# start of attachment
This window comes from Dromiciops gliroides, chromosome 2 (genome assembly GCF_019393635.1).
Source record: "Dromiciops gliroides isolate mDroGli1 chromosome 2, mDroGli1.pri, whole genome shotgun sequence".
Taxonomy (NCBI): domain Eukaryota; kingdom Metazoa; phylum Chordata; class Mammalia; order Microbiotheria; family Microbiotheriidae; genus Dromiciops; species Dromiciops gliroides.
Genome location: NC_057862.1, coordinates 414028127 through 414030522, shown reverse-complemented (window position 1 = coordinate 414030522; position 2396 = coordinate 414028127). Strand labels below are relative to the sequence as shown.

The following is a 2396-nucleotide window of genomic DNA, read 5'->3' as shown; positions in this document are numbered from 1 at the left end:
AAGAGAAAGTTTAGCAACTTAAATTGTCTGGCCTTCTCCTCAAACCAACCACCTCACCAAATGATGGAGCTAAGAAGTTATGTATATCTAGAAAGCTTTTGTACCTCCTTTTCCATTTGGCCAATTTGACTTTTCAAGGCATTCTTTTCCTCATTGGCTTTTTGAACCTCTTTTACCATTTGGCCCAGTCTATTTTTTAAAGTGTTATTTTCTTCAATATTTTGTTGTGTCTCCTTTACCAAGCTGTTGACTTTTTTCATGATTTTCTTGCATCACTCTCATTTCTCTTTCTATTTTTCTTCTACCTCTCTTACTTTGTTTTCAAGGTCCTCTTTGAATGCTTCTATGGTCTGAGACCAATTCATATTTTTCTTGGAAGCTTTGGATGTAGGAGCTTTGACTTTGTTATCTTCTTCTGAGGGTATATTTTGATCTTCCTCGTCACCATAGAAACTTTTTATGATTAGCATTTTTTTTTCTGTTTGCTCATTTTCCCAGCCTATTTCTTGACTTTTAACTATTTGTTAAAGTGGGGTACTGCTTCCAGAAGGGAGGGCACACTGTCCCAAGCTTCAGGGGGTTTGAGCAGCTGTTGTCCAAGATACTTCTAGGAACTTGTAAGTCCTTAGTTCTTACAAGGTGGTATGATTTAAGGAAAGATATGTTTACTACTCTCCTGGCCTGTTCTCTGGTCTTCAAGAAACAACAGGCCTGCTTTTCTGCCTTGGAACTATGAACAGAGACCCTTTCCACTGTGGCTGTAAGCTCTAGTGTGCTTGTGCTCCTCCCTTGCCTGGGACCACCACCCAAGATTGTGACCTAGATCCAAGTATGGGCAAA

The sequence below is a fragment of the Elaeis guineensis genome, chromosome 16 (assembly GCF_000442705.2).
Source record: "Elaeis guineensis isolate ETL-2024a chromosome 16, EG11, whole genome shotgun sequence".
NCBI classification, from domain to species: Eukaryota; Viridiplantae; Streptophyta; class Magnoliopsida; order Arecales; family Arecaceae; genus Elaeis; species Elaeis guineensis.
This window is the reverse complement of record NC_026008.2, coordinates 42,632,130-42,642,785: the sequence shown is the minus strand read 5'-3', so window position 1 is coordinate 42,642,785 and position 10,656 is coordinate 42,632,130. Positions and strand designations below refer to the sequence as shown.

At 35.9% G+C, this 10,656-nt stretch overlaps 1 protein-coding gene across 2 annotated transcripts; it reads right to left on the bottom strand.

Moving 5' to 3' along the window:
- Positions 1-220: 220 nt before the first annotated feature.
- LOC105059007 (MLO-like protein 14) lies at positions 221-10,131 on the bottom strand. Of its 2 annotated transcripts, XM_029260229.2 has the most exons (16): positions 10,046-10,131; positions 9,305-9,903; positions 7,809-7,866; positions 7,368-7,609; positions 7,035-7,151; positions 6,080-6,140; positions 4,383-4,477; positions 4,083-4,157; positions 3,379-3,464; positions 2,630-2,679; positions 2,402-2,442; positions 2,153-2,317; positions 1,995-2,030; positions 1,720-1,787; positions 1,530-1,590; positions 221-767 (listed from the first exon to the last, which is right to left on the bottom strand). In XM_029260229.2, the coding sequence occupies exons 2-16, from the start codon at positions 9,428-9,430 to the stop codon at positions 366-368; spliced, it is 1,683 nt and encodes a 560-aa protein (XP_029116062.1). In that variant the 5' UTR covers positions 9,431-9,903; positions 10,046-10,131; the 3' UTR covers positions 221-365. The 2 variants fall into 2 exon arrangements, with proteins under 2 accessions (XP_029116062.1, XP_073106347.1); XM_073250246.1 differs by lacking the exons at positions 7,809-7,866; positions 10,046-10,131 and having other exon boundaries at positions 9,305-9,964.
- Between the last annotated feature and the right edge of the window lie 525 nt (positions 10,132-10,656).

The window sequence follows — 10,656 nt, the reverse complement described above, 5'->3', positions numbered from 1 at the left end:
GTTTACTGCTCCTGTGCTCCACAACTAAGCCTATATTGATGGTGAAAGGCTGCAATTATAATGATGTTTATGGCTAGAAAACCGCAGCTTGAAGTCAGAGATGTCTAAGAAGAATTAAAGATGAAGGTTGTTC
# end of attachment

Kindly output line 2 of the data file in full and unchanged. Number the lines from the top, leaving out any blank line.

Source record: "Dromiciops gliroides isolate mDroGli1 chromosome 2, mDroGli1.pri, whole genome shotgun sequence".